1. In 2011 Pacific Rubiales invested around $16 million in publicity, that is to say over 80% of the amount destined for Social Responsibility.
2. The salaries of the director-owners of Pacific, who apart from earning as shareholders, earn as directors of the company the small sum of $11.2 million every year, according to Money magazine It was reported that "Miguel de la Campa, José Fracisco Arata, Serafino Iacono y Ronald Pantin are in positions 14 to 17 respectively, among the 100 highest paid in Canada. Which is to say that on average the salaries (if we can call these salaries) for the four directors amount to two years of Social Responsibility.
3. The profits of Pacific Rubiales in 2011 reached $554 million (El Espectador, 2012), so the money for Corporate Social Responsibility represents just 3.6% of these profits.
4. The money used in Social Responsibility generates a reduction in the taxes paid by Pacific Rubiales.
Now the strategy of Pacific Rubiales is much clearer. They give a few crumbs of profit to the projects that they want, with who they want, for the communities that don't protest and will allow the looting of resources without making a fuss, and so they maintain their image at a high level, along with their share price. In the face of this situation the people of East-Central Colombia decided not to accept the crumbs of Corporate Social Responsibility and demand that their plans for living in their territories receive finance, which without a doubt would make a strong demand on the profits of multinationals, in this case Pacific Rubiales.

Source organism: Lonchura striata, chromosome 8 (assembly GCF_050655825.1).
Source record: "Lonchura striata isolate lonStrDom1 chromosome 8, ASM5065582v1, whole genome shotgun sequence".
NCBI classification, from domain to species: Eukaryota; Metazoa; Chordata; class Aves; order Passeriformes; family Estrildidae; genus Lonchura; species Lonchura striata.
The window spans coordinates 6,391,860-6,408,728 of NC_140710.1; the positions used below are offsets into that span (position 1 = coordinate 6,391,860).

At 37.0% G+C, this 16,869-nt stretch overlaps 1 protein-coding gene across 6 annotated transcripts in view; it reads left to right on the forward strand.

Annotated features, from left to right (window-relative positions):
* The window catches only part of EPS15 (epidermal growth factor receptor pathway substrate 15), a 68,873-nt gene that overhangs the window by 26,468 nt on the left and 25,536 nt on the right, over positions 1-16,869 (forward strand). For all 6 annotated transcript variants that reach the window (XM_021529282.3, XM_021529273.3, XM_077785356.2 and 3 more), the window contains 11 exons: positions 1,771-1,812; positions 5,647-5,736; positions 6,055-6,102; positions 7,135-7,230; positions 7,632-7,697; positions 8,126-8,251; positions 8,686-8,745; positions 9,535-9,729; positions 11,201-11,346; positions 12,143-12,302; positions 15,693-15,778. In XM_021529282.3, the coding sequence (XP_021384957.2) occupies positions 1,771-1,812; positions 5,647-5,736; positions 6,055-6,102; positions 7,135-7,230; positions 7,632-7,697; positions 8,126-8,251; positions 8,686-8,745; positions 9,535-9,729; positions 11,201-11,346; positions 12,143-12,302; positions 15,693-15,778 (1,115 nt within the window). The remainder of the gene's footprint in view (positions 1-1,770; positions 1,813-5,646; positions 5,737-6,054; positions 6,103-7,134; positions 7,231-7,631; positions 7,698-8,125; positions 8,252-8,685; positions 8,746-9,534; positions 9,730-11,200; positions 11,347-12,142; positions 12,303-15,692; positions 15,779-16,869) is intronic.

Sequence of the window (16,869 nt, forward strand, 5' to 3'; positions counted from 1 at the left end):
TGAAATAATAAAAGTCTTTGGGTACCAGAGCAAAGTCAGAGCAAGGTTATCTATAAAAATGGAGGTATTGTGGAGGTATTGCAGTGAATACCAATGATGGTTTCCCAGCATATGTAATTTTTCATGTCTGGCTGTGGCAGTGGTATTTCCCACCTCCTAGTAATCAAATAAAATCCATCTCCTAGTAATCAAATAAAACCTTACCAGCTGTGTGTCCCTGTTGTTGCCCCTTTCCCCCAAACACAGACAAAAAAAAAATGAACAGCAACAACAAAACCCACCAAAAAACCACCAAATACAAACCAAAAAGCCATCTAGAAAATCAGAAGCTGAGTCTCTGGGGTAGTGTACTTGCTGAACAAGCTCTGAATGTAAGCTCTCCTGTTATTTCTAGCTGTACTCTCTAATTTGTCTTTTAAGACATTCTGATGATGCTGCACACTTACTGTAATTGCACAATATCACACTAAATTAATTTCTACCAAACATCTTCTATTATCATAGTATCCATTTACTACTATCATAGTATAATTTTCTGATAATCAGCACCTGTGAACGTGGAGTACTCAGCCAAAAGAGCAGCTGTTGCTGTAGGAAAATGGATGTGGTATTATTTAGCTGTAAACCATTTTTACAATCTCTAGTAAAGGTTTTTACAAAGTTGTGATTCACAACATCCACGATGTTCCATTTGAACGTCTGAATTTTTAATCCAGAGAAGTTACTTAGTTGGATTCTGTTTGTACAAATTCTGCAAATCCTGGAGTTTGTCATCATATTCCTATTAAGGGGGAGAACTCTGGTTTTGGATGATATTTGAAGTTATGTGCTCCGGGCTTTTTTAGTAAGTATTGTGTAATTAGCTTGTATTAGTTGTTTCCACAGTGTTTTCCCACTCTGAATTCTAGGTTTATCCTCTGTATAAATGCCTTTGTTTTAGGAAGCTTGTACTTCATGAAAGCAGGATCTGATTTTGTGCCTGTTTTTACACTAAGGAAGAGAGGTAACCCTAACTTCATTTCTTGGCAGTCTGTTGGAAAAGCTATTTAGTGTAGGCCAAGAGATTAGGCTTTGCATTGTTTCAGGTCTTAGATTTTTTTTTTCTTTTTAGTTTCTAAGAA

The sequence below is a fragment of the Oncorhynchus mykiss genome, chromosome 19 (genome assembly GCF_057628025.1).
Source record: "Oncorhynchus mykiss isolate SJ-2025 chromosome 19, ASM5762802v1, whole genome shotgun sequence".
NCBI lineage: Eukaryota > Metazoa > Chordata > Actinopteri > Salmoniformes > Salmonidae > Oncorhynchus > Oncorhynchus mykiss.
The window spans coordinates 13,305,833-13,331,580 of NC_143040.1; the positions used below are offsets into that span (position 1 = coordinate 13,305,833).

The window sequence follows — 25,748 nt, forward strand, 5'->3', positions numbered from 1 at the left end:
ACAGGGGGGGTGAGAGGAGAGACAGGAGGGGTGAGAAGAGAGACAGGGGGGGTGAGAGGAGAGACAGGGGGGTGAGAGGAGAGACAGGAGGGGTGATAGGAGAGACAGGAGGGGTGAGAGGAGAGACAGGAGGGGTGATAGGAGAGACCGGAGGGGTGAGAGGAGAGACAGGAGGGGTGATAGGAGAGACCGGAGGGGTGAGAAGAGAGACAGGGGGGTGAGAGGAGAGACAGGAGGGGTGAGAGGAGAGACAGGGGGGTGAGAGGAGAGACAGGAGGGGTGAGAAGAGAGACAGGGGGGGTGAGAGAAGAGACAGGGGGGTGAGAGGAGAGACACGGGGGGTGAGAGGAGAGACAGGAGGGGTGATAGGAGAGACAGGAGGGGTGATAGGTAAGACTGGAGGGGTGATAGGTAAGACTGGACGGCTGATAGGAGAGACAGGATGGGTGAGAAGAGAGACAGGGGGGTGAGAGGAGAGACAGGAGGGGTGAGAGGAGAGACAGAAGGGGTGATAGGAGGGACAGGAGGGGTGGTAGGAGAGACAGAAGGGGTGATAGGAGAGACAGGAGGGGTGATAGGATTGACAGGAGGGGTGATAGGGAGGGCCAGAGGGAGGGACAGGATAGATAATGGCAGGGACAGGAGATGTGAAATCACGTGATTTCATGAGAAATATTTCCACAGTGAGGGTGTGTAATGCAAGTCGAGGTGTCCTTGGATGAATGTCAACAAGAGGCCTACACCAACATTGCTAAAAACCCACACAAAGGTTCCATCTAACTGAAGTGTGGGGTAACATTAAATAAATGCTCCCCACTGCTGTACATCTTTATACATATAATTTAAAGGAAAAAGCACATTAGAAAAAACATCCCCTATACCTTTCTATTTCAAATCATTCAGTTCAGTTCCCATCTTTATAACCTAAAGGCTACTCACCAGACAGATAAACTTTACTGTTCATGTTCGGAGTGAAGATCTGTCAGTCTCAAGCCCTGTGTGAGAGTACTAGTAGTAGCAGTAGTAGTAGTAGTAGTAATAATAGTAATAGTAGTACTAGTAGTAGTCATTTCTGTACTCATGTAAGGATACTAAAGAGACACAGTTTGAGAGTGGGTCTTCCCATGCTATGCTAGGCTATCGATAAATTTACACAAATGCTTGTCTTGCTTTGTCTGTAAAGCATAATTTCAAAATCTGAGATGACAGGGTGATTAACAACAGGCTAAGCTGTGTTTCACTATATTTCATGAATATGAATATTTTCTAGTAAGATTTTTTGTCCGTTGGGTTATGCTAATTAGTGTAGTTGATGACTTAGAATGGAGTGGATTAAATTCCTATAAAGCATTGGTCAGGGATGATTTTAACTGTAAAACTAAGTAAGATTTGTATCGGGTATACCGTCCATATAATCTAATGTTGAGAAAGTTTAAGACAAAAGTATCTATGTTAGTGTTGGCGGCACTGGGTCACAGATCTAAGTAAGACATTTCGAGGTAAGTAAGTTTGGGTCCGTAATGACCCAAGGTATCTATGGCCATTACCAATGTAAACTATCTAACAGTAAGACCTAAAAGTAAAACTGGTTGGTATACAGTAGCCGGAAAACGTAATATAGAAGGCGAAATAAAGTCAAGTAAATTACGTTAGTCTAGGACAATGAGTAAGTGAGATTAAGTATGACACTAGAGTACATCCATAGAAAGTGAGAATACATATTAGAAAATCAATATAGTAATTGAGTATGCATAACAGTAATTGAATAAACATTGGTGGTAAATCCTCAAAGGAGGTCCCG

Published in Julio 2012 en Trochando sin fronteras
Translated by REDHER volunteer